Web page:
Medical Tourism in Mosonmagyarovar

So it has finally come to this: The incidental tourist
An American woman opts to pay $4,300 for a ten day vacation/medical trip to Hungary where she gets dental work done that would have cost an estimated $11,150 in the states with insurance. No word on whether she will play the next Jaws in the 007 series… Apparently it worked out well for her, though.
Come to think of it, the hospitals and clinics I’ve been to in Thailand were cleaner than what I’m used to seeing in Japan or the US – and they were a hell of a lot cheaper to boot (another fact – completely irrelevant and uninteresting to my fiance if she should read this – is that the nurses were a lot cuter as well, for those who are interested in such details).
Anyway, people flying out of the country to get medical treatment on their own dime because it’s cheaper than what’s covered by their medical insurance domestically – is it just me, or is that a really sad state of affairs?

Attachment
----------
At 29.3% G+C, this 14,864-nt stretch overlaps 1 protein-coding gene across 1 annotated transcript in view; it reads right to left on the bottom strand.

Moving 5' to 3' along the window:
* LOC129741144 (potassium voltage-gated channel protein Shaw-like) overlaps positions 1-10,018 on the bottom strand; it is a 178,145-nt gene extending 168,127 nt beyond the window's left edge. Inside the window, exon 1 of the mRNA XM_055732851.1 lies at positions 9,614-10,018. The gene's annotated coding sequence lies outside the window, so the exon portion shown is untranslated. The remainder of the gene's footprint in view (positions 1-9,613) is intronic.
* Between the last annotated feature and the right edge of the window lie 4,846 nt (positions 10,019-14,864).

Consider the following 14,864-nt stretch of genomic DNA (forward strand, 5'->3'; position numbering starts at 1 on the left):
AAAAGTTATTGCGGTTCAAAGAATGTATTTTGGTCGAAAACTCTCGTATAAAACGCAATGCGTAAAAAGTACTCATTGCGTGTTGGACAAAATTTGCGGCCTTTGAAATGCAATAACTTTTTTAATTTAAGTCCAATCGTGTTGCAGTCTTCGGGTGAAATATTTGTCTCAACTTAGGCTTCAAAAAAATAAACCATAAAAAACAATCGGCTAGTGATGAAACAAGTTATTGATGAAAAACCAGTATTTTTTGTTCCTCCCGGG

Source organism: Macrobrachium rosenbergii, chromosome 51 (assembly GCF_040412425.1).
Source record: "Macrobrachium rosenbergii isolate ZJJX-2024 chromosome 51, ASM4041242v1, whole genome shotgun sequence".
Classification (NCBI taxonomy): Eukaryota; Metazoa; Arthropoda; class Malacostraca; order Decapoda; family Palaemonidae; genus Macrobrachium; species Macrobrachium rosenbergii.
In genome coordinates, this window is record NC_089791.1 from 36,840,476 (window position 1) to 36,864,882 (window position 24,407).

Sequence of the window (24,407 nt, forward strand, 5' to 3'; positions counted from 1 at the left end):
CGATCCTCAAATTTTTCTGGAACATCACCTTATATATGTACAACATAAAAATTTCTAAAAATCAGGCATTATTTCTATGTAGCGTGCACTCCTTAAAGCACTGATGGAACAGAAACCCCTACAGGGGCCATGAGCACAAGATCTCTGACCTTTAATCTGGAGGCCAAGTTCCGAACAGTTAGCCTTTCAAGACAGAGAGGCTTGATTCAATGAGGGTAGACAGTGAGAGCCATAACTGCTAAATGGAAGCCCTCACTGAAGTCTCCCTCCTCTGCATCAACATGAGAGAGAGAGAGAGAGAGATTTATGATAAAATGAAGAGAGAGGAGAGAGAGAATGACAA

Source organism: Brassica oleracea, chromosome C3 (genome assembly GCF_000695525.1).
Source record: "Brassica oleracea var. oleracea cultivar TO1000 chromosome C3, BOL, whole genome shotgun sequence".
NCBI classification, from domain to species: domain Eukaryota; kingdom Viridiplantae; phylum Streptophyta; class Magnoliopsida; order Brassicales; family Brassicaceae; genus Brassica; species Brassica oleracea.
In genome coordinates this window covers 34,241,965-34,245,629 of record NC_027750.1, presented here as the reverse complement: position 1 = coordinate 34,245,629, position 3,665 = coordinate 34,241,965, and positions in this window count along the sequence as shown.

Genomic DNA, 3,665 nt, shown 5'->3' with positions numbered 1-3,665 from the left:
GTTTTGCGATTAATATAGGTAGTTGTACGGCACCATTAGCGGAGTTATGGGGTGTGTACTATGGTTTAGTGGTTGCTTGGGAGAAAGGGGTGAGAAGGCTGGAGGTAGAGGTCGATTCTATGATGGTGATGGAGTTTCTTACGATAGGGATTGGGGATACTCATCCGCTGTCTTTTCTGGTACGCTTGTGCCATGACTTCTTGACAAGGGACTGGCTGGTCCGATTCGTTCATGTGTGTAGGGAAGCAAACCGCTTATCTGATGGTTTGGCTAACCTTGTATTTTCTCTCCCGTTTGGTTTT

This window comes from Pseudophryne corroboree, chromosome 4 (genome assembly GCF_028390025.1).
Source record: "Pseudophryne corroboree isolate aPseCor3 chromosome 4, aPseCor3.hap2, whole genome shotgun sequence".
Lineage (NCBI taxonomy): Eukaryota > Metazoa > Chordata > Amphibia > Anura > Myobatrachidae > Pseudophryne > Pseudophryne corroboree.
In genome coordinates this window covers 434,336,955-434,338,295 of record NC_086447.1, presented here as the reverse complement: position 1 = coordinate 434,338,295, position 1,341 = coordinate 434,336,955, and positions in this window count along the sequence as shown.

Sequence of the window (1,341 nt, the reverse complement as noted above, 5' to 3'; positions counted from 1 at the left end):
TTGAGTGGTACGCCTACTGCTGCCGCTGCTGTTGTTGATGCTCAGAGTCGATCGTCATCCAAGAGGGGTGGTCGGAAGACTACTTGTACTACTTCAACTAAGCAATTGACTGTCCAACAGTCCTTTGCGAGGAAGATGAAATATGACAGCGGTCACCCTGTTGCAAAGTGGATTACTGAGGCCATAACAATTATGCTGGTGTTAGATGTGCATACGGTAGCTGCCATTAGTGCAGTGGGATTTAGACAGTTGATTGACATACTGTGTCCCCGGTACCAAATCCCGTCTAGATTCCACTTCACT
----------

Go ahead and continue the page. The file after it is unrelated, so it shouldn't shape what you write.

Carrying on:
(This post is dedicated to my little sister who is starting medical school in Chicago this very day, and who I expect to cause great change and improvement to the American medical system before I go home sometime in the mid- to long-term future. Good luck, sis.)

6 thoughts on “Medical Tourism in Mosonmagyarovar”

  1. Justin, I’ve just been trying to post a comment in agreement with Tom’s and complain a bit about the Japanese implementation of a social insurance system, but the blog engine wasn’t having any of it. The error message wasn’t particularly helpful…???

  2. Blight is right. But the Japanese have kindly given us a model of how NOT to implement socialized medicine.
    There’s a serious problem with having to hand over, what does it work out to, eight to ten percent of your annual income (right, 600,000 yen cap) in insurance premiums and still having to pay a 30% deductible.
    (It’s even worse if you consider the level of care here.)

  3. i think that’s is There’s a serious problem with having to hand over, what does it work out to, eight to ten percent of your annual income (right, 600,000 yen cap) in insurance premiums and still having to pay a 30% deductible.

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